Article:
When I joined MGM, we did a lot of training of our staff in my various roles, again mostly to folks who had a finance viewpoint. During that time, we started to realize there was a need to teach finance to the rest of the organization. So we built a training class discussing the basics of finance. It is about 3-4 hours, and has worked really well in many situations from HR teams to operating personnel to new hires into our management associate program. I am now looking to do a similar training (and maybe series of training) to my entertainment team.

I believe the key to teaching finance to non-finance professionals is a top-down approach. I start by discussing industry trends, not discussing finance at all. I want them to understand the business, of which finance is merely the scorekeeper and storyteller. I then spend a decent amount of time on corporate finance concepts, like capital, debt, valuations, analyzing industry and company financial statements. This gives them the linkage to how their individual/department/operating unit results roll up and contribute to the overall company. I feel like this linkage, and the attitudes and skills it should foster, are critical element to energizing operating units to make decisions that are best for the overall company.

I spend some time on key accounting principles or issues that affect them directly. And I like to discuss the structure of finance within our company, so they know the players and who fills which roles. Who can they reach out to when they have a question?

Finally, we work through two exercises to help them with their day-to-day financial acumen. We review an operating department’s financial statements and do variance analysis, ratio analysis, and analyze statistics. We also do some ROI calculations, so they can be aware of and participate in those workings when finance is helping them evaluate capital improvements.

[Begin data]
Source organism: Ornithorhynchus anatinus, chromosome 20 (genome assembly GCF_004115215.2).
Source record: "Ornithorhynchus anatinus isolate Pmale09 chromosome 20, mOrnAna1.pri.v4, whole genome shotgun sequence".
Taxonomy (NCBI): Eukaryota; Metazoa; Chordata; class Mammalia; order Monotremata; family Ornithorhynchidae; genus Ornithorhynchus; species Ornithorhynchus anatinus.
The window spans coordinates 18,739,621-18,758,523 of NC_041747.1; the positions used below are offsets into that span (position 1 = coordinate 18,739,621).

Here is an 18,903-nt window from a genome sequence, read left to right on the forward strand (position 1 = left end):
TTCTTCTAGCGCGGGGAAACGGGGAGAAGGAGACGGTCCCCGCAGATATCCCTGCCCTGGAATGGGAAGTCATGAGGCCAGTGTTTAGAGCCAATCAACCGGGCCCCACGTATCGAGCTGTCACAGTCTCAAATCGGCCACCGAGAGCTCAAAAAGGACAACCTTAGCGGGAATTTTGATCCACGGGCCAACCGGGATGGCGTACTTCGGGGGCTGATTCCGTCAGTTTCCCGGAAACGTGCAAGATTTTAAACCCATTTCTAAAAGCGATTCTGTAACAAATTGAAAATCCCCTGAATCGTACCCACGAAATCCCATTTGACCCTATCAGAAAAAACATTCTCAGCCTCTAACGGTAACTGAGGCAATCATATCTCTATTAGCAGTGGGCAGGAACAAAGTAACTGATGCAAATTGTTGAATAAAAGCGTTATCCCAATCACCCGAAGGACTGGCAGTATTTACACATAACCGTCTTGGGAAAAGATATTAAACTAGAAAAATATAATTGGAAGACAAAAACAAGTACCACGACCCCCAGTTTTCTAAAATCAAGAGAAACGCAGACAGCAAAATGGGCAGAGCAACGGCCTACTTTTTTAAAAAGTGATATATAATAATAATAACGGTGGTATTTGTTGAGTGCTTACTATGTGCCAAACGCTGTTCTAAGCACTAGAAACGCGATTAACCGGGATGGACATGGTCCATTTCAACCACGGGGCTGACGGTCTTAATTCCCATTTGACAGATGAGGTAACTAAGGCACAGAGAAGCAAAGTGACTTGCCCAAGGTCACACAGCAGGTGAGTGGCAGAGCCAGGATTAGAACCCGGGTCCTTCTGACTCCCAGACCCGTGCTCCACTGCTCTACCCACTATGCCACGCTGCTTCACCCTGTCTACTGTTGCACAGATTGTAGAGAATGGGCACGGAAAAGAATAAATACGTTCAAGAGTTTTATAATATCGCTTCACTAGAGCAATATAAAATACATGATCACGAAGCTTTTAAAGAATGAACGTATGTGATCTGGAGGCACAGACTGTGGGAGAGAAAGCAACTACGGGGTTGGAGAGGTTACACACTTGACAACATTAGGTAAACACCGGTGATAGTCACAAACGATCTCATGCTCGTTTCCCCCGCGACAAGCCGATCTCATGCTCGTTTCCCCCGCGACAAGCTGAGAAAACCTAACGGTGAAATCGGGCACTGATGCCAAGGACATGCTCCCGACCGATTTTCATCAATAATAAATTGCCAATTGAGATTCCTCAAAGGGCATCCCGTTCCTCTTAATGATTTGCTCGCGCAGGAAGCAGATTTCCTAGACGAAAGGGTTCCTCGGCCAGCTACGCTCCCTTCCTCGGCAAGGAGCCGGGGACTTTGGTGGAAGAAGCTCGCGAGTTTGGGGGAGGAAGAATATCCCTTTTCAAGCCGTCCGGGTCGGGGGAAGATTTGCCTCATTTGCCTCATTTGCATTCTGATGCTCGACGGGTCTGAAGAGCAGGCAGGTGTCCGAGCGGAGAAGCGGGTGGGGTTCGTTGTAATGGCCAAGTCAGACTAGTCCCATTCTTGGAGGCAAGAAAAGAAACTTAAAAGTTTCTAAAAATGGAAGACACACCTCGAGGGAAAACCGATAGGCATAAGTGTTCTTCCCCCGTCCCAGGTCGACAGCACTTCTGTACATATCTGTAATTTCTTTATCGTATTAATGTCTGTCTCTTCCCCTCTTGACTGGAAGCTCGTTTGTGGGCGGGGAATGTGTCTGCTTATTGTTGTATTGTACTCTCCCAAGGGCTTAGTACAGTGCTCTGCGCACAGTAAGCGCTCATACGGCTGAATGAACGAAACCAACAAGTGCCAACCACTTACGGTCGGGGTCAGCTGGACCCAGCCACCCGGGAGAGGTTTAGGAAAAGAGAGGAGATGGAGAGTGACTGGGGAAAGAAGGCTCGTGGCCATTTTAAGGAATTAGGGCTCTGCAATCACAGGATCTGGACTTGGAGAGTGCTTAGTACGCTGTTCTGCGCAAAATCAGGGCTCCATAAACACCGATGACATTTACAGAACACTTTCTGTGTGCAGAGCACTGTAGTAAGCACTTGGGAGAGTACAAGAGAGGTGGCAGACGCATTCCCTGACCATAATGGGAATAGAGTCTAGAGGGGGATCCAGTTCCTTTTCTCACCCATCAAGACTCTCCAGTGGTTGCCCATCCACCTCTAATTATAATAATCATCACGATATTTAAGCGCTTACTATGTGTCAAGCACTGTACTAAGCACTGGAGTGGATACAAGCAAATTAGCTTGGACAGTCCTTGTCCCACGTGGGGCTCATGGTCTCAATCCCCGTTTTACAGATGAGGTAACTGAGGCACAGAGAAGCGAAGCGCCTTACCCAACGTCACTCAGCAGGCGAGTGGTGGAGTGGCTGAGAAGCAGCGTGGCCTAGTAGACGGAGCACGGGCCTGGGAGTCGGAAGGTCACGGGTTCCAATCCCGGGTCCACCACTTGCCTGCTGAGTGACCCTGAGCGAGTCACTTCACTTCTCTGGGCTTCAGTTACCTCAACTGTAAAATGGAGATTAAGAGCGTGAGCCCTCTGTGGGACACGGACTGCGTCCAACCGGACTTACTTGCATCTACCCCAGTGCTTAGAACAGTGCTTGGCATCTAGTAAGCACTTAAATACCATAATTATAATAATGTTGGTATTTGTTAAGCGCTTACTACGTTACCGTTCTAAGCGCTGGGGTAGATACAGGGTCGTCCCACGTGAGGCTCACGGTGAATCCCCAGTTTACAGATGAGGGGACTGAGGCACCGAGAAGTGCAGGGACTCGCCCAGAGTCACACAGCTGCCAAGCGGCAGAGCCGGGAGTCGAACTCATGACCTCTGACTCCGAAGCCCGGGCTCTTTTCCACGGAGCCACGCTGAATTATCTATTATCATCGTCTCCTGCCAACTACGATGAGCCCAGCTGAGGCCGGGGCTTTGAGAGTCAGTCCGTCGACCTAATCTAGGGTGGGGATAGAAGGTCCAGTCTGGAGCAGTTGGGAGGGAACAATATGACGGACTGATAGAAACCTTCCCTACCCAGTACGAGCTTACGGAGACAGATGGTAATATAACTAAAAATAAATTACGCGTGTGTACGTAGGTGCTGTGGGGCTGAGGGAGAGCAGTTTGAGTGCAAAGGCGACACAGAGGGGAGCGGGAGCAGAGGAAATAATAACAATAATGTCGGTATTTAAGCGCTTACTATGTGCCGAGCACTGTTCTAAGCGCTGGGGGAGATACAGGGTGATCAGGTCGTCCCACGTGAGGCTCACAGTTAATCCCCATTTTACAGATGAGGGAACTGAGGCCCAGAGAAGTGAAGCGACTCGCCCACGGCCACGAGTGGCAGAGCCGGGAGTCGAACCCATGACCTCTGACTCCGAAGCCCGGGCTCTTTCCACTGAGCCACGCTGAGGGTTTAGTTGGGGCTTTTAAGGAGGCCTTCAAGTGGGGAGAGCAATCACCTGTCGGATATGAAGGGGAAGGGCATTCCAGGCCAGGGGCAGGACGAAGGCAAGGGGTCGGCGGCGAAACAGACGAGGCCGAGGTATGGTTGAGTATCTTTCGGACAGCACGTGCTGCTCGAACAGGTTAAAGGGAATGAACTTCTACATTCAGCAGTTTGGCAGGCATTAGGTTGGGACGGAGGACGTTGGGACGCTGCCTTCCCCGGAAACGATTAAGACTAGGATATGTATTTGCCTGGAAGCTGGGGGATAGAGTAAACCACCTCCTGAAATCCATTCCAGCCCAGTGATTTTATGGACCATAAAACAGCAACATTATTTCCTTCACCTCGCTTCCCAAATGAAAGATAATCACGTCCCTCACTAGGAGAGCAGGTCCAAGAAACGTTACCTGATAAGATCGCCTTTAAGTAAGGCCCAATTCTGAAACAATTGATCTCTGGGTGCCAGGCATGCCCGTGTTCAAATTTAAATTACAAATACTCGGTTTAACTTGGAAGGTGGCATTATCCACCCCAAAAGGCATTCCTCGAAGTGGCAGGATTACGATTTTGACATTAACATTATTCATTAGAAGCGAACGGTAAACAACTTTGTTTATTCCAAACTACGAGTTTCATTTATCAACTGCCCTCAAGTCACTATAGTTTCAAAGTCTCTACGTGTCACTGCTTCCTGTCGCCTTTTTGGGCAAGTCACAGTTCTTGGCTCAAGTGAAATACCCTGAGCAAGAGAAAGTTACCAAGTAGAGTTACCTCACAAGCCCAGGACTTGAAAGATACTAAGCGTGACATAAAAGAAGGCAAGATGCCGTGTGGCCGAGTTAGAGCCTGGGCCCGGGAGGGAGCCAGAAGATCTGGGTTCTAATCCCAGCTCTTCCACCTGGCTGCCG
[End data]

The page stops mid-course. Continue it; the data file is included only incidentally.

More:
We’ve gotten good feedback on these classes, the shared services center I used to manage still teaches these classes, including an all-day version for our management associates from all divisions, where they add in a CFO roundtable, and deeper exercises to understand departmental financial statements and financial decisions.

I feel like teaching finance to non-finance professionals is beneficial for both sides, and can help bridge gaps in communication and expectations as those two groups interact throughout their recurring financial reviews as well as during projects.

family, personal

New Year’s Resolutions 2018

I’d be disappointed in myself if I didn’t at least take a shot at some commitments for the coming year. So here goes. Given my “one word” is relationships this year, we will start with two within that realm.

Hold Joyce more. My love language is acts of service (if you don’t know what a love language is, or want to know yours, see here:; so I don’t use physical touch and other physical signs of affection often since it’s not how I like to be loved. Joyce’s love language is touch, however, so this year I want to do more to regularly show her affection. That means ore holding – hugs in the morning, arms around her when sitting, arms around her when walking from the car to the store, she likes it all. So this year I will work to do more holding.

Be consistent with important relationships. I want to be intentional about regular interactions with my best friends, my closest colleagues, and my family. Much of this is time management – not letting other people’s fire drills become my mission, the urgent taking me away from the important. That will free me up to make regular calls, texts and time together with my friends and colleagues, and give me more time to spend with my mom or calling my brother.

Time management leads to the first of a few for personal growth, make time for fun. I think this year it would be great to read more, play poker once in a while, and travel with friends.

Finally, two for personal health. First one will sound perfunctory, but I need to lose 12 pounds (picked it just so I could say one pound per month). I’ve needed to lose 12 pounds for several years now, but every year that goes by without doing it I’m putting myself at more risk of something stupid happening with my health. So I’m going to get serious about my eating this year, and train for the half marathon again. I’m also going to take better care of my teeth – I’ve spent two years doing Invisalign (including one start over) to get my teeth straight, so now time to brush and floss better, as well as take care of my gums which have had some loss in health over the years.

I will be happy if I get 2-3 of these done really well. My hope for you is to execute on your most important resolutions and make 2018 a great year.